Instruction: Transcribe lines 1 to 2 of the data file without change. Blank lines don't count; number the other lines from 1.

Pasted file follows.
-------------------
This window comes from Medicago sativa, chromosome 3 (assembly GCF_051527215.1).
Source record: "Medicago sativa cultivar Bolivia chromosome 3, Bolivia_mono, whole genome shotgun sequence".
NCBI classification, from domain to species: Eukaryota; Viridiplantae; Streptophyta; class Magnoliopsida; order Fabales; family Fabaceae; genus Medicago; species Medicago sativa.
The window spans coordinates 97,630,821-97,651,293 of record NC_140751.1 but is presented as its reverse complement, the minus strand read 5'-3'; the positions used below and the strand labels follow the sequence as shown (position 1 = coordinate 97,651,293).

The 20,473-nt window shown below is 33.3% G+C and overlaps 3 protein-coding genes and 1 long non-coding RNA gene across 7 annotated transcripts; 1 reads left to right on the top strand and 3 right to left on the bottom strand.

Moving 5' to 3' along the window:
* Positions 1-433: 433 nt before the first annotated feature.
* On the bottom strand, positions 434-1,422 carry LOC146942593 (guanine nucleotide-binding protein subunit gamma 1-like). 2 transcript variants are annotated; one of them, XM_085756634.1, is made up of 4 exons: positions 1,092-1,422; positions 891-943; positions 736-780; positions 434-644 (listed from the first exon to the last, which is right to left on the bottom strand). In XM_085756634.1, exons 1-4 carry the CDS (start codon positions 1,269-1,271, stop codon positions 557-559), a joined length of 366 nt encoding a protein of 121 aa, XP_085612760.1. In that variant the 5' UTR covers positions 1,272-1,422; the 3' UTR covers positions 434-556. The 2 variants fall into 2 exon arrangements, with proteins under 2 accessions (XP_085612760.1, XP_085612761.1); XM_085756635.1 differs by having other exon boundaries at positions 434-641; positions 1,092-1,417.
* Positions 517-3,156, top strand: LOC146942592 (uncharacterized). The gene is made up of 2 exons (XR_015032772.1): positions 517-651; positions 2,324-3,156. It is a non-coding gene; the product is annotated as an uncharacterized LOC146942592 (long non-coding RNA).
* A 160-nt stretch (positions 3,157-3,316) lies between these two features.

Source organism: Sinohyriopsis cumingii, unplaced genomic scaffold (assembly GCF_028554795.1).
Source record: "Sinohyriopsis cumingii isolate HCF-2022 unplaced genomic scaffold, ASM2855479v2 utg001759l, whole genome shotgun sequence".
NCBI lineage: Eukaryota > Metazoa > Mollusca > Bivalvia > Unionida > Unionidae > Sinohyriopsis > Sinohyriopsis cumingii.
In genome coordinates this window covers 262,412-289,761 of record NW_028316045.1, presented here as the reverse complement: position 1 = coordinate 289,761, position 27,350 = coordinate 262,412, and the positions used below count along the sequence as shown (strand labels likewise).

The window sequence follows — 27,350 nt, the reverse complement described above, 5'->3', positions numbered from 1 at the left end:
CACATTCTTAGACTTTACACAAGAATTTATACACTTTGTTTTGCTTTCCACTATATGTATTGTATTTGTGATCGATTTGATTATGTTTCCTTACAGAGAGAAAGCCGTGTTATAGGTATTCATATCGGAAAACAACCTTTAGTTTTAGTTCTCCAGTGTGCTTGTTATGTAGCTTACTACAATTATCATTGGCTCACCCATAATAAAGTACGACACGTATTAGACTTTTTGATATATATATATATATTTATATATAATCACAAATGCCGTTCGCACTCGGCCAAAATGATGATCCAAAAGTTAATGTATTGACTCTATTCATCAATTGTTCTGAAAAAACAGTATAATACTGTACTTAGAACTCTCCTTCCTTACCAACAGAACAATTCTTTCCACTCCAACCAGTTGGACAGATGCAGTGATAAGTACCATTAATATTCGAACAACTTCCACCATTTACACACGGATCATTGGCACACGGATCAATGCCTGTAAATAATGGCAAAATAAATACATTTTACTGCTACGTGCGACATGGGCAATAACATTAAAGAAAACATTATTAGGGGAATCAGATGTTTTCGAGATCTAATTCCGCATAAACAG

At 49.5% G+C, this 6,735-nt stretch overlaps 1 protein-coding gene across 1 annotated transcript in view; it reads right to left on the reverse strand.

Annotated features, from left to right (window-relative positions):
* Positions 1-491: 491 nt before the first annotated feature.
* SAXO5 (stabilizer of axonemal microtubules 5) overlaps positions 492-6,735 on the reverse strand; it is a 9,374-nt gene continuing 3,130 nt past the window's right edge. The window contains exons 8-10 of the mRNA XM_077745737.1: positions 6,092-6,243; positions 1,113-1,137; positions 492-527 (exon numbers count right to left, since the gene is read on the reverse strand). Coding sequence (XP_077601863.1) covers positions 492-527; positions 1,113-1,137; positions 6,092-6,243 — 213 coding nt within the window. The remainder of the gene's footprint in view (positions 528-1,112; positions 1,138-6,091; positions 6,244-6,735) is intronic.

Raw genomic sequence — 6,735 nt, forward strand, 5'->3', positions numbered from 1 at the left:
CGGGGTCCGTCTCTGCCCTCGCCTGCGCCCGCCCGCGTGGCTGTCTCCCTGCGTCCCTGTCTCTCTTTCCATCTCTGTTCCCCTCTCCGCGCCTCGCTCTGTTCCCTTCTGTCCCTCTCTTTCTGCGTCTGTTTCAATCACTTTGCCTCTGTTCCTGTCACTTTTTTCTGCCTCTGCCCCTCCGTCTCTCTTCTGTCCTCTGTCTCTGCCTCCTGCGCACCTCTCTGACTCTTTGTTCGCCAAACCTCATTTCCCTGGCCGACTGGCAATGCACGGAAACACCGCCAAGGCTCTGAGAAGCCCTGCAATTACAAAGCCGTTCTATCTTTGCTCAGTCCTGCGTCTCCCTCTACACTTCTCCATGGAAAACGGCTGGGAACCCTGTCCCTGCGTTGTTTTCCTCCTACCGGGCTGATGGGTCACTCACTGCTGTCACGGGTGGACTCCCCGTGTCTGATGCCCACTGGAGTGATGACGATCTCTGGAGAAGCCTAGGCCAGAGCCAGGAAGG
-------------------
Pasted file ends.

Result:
This window comes from Medicago sativa, chromosome 3 (assembly GCF_051527215.1).
Source record: "Medicago sativa cultivar Bolivia chromosome 3, Bolivia_mono, whole genome shotgun sequence".